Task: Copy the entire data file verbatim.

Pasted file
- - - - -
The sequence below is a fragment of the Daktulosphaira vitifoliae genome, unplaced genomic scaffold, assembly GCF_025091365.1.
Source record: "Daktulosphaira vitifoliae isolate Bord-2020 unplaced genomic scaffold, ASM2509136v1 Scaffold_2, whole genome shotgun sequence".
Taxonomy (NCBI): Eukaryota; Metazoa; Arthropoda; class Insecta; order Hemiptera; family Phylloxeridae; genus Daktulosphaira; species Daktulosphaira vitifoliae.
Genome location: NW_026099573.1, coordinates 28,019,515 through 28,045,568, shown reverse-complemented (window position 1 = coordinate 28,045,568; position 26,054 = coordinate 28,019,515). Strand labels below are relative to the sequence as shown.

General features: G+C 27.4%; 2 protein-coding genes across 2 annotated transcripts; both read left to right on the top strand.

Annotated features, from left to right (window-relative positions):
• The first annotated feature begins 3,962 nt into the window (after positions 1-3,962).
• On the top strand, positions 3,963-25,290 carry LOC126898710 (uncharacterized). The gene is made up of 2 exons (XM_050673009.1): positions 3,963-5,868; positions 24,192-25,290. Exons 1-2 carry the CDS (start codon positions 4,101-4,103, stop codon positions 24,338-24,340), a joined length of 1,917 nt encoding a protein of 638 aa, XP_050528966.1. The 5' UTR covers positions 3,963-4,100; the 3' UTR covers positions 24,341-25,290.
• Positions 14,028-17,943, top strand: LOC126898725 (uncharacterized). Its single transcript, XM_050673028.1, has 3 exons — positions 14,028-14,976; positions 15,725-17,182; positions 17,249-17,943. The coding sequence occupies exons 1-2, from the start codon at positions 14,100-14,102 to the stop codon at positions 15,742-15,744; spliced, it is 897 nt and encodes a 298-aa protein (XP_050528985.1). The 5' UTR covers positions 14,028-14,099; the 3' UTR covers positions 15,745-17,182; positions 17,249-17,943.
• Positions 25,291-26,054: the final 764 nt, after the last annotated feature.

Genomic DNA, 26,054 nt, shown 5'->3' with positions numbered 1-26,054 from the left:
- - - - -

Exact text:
The sequence below is a fragment of the Daktulosphaira vitifoliae genome, unplaced genomic scaffold, assembly GCF_025091365.1.
Source record: "Daktulosphaira vitifoliae isolate Bord-2020 unplaced genomic scaffold, ASM2509136v1 Scaffold_2, whole genome shotgun sequence".
Taxonomy (NCBI): Eukaryota; Metazoa; Arthropoda; class Insecta; order Hemiptera; family Phylloxeridae; genus Daktulosphaira; species Daktulosphaira vitifoliae.
Genome location: NW_026099573.1, coordinates 28,019,515 through 28,045,568, shown reverse-complemented (window position 1 = coordinate 28,045,568; position 26,054 = coordinate 28,019,515). Strand labels below are relative to the sequence as shown.

General features: G+C 27.4%; 2 protein-coding genes across 2 annotated transcripts; both read left to right on the top strand.

Annotated features, from left to right (window-relative positions):
• The first annotated feature begins 3,962 nt into the window (after positions 1-3,962).
• On the top strand, positions 3,963-25,290 carry LOC126898710 (uncharacterized). The gene is made up of 2 exons (XM_050673009.1): positions 3,963-5,868; positions 24,192-25,290. Exons 1-2 carry the CDS (start codon positions 4,101-4,103, stop codon positions 24,338-24,340), a joined length of 1,917 nt encoding a protein of 638 aa, XP_050528966.1. The 5' UTR covers positions 3,963-4,100; the 3' UTR covers positions 24,341-25,290.
• Positions 14,028-17,943, top strand: LOC126898725 (uncharacterized). Its single transcript, XM_050673028.1, has 3 exons — positions 14,028-14,976; positions 15,725-17,182; positions 17,249-17,943. The coding sequence occupies exons 1-2, from the start codon at positions 14,100-14,102 to the stop codon at positions 15,742-15,744; spliced, it is 897 nt and encodes a 298-aa protein (XP_050528985.1). The 5' UTR covers positions 14,028-14,099; the 3' UTR covers positions 15,745-17,182; positions 17,249-17,943.
• Positions 25,291-26,054: the final 764 nt, after the last annotated feature.

Genomic DNA, 26,054 nt, shown 5'->3' with positions numbered 1-26,054 from the left: